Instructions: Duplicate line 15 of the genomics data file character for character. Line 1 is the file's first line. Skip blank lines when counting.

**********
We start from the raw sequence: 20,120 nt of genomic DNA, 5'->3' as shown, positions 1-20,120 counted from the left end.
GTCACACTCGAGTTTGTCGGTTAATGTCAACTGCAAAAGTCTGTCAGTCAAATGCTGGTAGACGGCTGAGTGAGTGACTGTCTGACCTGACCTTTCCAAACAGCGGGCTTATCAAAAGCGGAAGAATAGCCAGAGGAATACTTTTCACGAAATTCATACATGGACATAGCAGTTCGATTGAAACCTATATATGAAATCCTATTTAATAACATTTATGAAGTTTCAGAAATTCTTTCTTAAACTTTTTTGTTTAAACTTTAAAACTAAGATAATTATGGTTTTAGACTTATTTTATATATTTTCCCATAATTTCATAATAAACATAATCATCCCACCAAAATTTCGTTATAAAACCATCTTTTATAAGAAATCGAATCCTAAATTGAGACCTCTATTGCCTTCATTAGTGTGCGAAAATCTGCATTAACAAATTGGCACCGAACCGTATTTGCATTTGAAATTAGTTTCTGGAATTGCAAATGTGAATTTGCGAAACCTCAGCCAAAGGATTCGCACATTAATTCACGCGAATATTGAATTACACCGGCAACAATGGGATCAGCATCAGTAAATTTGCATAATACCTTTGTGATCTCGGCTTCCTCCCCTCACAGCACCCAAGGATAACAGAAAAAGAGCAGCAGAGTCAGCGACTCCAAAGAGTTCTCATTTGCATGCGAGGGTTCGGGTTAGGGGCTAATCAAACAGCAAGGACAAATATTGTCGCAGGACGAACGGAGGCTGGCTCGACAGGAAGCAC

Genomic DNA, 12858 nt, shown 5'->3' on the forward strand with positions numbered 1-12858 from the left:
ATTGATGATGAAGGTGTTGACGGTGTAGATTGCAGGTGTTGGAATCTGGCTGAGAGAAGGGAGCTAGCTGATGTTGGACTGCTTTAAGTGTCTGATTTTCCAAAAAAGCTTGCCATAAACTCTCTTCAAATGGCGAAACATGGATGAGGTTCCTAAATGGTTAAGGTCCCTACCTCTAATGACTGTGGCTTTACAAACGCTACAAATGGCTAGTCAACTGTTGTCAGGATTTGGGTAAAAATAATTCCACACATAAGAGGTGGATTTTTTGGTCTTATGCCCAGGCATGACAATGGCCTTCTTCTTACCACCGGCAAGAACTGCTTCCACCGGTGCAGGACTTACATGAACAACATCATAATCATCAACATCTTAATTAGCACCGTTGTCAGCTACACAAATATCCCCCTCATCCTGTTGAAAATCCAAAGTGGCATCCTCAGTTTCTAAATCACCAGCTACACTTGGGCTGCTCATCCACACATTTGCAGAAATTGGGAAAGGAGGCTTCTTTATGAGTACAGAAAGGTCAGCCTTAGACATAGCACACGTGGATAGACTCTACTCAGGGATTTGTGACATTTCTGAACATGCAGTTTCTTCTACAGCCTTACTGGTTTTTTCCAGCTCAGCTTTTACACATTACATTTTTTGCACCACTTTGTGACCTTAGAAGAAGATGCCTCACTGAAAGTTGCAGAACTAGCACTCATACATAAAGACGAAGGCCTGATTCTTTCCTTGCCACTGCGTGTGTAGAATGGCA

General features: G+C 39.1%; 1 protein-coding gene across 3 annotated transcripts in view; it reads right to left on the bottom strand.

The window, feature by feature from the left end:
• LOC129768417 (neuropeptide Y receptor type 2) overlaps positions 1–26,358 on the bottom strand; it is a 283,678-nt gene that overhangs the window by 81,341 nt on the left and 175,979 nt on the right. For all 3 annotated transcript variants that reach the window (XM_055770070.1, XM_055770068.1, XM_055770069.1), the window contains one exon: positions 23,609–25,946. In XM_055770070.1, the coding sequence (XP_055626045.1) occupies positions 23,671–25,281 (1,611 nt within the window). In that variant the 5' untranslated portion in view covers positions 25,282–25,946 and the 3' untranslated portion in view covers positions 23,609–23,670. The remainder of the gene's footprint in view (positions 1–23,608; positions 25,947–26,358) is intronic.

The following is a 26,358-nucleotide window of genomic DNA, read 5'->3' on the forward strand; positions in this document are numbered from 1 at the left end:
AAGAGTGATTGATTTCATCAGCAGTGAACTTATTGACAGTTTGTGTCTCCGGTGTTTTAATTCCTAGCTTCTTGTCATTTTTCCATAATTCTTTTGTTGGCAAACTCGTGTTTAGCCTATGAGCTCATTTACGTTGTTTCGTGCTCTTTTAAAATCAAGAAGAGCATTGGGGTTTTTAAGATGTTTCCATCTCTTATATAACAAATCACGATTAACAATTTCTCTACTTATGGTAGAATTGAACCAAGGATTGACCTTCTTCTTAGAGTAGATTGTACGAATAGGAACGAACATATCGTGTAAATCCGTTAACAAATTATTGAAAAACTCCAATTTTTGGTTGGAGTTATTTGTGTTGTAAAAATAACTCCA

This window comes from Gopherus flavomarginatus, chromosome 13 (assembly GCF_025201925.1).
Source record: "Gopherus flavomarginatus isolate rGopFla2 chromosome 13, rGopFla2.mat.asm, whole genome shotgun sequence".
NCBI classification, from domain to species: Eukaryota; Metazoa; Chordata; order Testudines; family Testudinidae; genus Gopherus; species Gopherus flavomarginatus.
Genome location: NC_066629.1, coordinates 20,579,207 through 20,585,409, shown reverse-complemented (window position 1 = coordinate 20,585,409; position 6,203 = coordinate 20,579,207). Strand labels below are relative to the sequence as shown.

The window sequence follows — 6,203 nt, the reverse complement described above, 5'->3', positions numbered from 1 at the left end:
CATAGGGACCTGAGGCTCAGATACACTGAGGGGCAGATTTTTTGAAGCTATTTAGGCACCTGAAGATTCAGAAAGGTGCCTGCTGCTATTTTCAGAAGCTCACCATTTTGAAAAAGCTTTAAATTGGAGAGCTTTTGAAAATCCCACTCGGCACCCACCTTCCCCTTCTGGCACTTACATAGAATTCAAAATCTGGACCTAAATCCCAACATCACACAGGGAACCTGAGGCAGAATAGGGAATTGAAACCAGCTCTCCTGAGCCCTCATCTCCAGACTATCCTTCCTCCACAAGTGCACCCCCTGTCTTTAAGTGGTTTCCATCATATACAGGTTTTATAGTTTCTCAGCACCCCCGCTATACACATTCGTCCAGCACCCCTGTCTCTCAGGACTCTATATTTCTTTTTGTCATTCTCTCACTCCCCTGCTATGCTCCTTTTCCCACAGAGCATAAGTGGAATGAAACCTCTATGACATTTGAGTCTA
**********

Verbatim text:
CATAGGGACCTGAGGCTCAGATACACTGAGGGGCAGATTTTTTGAAGCTATTTAGGCACCTGAAGATTCAGAAAGGTGCCTGCTGCTATTTTCAGAAGCTCACCATTTTGAAAAAGCTTTAAATTGGAGAGCTTTTGAAAATCCCACTCGGCACCCACCTTCCCCTTCTGGCACTTACATAGAATTCAAAATCTGGACCTAAATCCCAACATCACACAGGGAACCTGAGGCAGAATAGGGAATTGAAACCAGCTCTCCTGAGCCCTCATCTCCAGACTATCCTTCCTCCACAAGTGCACCCCCTGTCTTTAAGTGGTTTCCATCATATACAGGTTTTATAGTTTCTCAGCACCCCCGCTATACACATTCGTCCAGCACCCCTGTCTCTCAGGACTCTATATTTCTTTTTGTCATTCTCTCACTCCCCTGCTATGCTCCTTTTCCCACAGAGCATAAGTGGAATGAAACCTCTATGACATTTGAGTCTA